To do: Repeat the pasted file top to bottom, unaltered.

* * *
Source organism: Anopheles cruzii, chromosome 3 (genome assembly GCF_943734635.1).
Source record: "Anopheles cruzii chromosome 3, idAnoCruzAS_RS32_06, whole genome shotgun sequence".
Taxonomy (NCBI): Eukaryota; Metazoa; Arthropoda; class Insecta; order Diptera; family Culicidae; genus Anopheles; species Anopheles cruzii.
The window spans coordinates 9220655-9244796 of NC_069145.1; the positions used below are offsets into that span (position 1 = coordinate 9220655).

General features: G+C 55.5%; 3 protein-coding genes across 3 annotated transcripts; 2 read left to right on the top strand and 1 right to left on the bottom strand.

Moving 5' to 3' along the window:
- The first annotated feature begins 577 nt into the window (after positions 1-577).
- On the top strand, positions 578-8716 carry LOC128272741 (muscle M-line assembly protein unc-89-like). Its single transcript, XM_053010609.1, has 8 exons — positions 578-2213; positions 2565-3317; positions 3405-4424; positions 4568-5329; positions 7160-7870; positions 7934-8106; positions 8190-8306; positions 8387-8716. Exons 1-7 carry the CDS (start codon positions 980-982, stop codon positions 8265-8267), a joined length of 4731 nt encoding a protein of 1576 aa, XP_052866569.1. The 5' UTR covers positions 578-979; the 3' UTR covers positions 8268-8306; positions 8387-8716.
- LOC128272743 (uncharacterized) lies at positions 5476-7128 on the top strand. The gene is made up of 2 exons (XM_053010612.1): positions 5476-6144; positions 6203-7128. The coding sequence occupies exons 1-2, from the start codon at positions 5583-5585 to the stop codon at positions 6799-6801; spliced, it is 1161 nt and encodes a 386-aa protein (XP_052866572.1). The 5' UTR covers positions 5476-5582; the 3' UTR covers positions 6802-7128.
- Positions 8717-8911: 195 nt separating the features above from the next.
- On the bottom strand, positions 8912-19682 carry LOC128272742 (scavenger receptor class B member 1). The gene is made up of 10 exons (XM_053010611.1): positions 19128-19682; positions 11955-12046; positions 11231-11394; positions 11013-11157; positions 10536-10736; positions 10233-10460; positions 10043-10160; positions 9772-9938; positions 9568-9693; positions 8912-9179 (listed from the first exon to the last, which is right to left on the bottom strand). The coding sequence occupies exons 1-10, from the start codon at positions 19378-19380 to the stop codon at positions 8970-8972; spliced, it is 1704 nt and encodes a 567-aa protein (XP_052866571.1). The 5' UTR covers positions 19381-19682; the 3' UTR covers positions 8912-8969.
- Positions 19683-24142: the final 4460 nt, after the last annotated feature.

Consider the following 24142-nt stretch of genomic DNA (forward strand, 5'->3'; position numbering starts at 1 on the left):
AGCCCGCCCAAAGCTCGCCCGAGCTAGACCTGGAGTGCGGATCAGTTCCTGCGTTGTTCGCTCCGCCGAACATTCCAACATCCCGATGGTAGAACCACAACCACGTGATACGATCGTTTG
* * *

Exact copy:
Source organism: Anopheles cruzii, chromosome 3 (genome assembly GCF_943734635.1).
Source record: "Anopheles cruzii chromosome 3, idAnoCruzAS_RS32_06, whole genome shotgun sequence".
Taxonomy (NCBI): Eukaryota; Metazoa; Arthropoda; class Insecta; order Diptera; family Culicidae; genus Anopheles; species Anopheles cruzii.
The window spans coordinates 9220655-9244796 of NC_069145.1; the positions used below are offsets into that span (position 1 = coordinate 9220655).

General features: G+C 55.5%; 3 protein-coding genes across 3 annotated transcripts; 2 read left to right on the top strand and 1 right to left on the bottom strand.

Moving 5' to 3' along the window:
- The first annotated feature begins 577 nt into the window (after positions 1-577).
- On the top strand, positions 578-8716 carry LOC128272741 (muscle M-line assembly protein unc-89-like). Its single transcript, XM_053010609.1, has 8 exons — positions 578-2213; positions 2565-3317; positions 3405-4424; positions 4568-5329; positions 7160-7870; positions 7934-8106; positions 8190-8306; positions 8387-8716. Exons 1-7 carry the CDS (start codon positions 980-982, stop codon positions 8265-8267), a joined length of 4731 nt encoding a protein of 1576 aa, XP_052866569.1. The 5' UTR covers positions 578-979; the 3' UTR covers positions 8268-8306; positions 8387-8716.
- LOC128272743 (uncharacterized) lies at positions 5476-7128 on the top strand. The gene is made up of 2 exons (XM_053010612.1): positions 5476-6144; positions 6203-7128. The coding sequence occupies exons 1-2, from the start codon at positions 5583-5585 to the stop codon at positions 6799-6801; spliced, it is 1161 nt and encodes a 386-aa protein (XP_052866572.1). The 5' UTR covers positions 5476-5582; the 3' UTR covers positions 6802-7128.
- Positions 8717-8911: 195 nt separating the features above from the next.
- On the bottom strand, positions 8912-19682 carry LOC128272742 (scavenger receptor class B member 1). The gene is made up of 10 exons (XM_053010611.1): positions 19128-19682; positions 11955-12046; positions 11231-11394; positions 11013-11157; positions 10536-10736; positions 10233-10460; positions 10043-10160; positions 9772-9938; positions 9568-9693; positions 8912-9179 (listed from the first exon to the last, which is right to left on the bottom strand). The coding sequence occupies exons 1-10, from the start codon at positions 19378-19380 to the stop codon at positions 8970-8972; spliced, it is 1704 nt and encodes a 567-aa protein (XP_052866571.1). The 5' UTR covers positions 19381-19682; the 3' UTR covers positions 8912-8969.
- Positions 19683-24142: the final 4460 nt, after the last annotated feature.

Consider the following 24142-nt stretch of genomic DNA (forward strand, 5'->3'; position numbering starts at 1 on the left):
AGCCCGCCCAAAGCTCGCCCGAGCTAGACCTGGAGTGCGGATCAGTTCCTGCGTTGTTCGCTCCGCCGAACATTCCAACATCCCGATGGTAGAACCACAACCACGTGATACGATCGTTTG